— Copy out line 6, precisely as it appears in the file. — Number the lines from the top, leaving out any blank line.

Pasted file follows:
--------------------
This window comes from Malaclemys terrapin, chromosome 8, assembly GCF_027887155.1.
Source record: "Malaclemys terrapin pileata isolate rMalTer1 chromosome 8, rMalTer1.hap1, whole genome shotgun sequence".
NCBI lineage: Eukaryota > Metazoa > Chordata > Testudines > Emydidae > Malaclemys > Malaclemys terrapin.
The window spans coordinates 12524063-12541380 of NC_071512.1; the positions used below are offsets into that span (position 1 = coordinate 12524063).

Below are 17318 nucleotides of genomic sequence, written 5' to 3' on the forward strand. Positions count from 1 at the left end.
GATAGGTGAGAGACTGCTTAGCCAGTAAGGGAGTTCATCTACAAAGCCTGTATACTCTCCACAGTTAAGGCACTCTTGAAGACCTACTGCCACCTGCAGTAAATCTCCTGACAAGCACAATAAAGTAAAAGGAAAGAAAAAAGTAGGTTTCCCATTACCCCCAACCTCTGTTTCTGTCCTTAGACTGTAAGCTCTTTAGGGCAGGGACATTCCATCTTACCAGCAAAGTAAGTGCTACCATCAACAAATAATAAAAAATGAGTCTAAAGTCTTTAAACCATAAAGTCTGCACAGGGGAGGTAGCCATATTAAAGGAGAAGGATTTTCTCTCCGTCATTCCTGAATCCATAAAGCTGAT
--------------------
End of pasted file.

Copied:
GATAGGTGAGAGACTGCTTAGCCAGTAAGGGAGTTCATCTACAAAGCCTGTATACTCTCCACAGTTAAGGCACTCTTGAAGACCTACTGCCACCTGCAGTAAATCTCCTGACAAGCACAATAAAGTAAAAGGAAAGAAAAAAGTAGGTTTCCCATTACCCCCAACCTCTGTTTCTGTCCTTAGACTGTAAGCTCTTTAGGGCAGGGACATTCCATCTTACCAGCAAAGTAAGTGCTACCATCAACAAATAATAAAAAATGAGTCTAAAGTCTTTAAACCATAAAGTCTGCACAGGGGAGGTAGCCATATTAAAGGAGAAGGATTTTCTCTCCGTCATTCCTGAATCCATAAAGCTGAT